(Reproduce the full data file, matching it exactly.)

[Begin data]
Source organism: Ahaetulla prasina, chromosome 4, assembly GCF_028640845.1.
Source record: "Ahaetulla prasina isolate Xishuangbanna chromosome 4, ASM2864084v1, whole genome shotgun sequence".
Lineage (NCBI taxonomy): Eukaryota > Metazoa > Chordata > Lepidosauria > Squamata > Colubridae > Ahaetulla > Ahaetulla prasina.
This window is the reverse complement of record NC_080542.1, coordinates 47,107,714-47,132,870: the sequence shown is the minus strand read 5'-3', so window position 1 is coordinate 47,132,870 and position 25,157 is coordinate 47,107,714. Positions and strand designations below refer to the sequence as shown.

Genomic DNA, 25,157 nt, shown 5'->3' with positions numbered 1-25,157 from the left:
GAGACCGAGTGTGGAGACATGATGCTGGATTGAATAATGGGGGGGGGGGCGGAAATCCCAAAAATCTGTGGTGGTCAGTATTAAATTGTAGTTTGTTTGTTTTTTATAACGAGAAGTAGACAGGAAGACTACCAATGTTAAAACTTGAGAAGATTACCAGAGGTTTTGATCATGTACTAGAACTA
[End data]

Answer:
Source organism: Ahaetulla prasina, chromosome 4, assembly GCF_028640845.1.
Source record: "Ahaetulla prasina isolate Xishuangbanna chromosome 4, ASM2864084v1, whole genome shotgun sequence".
Lineage (NCBI taxonomy): Eukaryota > Metazoa > Chordata > Lepidosauria > Squamata > Colubridae > Ahaetulla > Ahaetulla prasina.
This window is the reverse complement of record NC_080542.1, coordinates 47,107,714-47,132,870: the sequence shown is the minus strand read 5'-3', so window position 1 is coordinate 47,132,870 and position 25,157 is coordinate 47,107,714. Positions and strand designations below refer to the sequence as shown.

Genomic DNA, 25,157 nt, shown 5'->3' with positions numbered 1-25,157 from the left:
GAGACCGAGTGTGGAGACATGATGCTGGATTGAATAATGGGGGGGGGGGCGGAAATCCCAAAAATCTGTGGTGGTCAGTATTAAATTGTAGTTTGTTTGTTTTTTATAACGAGAAGTAGACAGGAAGACTACCAATGTTAAAACTTGAGAAGATTACCAGAGGTTTTGATCATGTACTAGAACTA